Freedom of the Press
Press Freedom Score (0 = best, 100 = worst)
Legal Environment(0 = best, 30 = worst)
Political Environment(0 = best, 40 = worst)
Economic Environment(0 = best, 30 = worst)
Status change explanation: Armenia's rating declined from Partly Free to Not Free as a result of the government's repeated use of security or criminal libel laws to stifle criticism, as well as the forced closing of the country's leading independent television station.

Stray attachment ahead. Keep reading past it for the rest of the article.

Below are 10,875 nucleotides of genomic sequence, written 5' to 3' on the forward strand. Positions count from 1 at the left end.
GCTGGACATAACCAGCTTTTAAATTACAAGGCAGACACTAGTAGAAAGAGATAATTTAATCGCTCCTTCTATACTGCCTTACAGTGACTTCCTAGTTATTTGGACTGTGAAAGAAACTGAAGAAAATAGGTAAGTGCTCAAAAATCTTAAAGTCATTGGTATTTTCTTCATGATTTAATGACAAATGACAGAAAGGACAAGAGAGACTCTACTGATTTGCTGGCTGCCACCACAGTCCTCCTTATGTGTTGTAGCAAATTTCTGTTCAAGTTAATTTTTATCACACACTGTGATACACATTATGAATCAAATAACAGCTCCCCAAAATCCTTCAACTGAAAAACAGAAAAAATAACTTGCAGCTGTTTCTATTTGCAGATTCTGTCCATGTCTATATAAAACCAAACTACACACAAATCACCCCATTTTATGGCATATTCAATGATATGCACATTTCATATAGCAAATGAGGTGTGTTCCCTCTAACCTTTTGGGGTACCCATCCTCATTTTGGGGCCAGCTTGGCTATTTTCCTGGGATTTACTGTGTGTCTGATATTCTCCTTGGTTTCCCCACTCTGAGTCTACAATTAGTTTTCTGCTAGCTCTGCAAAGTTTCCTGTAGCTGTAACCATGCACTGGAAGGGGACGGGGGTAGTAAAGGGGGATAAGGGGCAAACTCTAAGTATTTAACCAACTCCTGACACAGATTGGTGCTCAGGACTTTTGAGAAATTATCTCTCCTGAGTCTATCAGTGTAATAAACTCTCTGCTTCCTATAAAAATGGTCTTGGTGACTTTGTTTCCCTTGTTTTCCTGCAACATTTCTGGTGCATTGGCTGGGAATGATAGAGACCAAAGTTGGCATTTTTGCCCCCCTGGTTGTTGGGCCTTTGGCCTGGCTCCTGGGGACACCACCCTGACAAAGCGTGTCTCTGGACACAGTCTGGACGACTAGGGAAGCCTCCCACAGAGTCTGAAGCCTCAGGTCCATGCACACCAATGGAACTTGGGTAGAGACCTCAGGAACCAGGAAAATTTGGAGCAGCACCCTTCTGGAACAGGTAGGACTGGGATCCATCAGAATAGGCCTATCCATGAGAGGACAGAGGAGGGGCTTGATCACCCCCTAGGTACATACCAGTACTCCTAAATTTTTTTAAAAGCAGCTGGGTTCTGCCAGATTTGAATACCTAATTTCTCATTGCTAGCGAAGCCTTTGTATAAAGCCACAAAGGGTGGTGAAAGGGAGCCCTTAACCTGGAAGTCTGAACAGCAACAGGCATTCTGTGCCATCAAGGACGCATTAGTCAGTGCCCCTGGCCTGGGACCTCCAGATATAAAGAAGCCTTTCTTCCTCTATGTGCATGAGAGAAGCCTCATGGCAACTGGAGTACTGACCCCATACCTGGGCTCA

Freedom of the press declined in Armenia as a result of the closing of the country's leading independent television station, and the government's continued attempts to stifle criticism in the media. Article 24 of the constitution guarantees freedom of expression and the press. However, the government acts to limit these rights in practice. National security legislation and criminal libel laws allow the state to prosecute journalists for any perceived infraction. Journalists frequently experience physical assaults and other forms of intimidation in relation to their work. In late 2002, a reporter investigating the government's 1999 assault on the parliament building suffered serious injuries from a grenade attack. Law enforcement officials often decline to prosecute attacks against journalists. Most media outlets seek sponsorship from powerful business or political interests. These interests frequently exercise de facto editorial control over content and foster a climate of self-censorship among journalists. In April, the National Commission on Television and Radio transferred the broadcast frequency of A1+, the leading independent television station, to an entertainment company with reported links to the government. Often critical of the government, A1+ did not resume broadcasting in the run-up to presidential and parliamentary elections.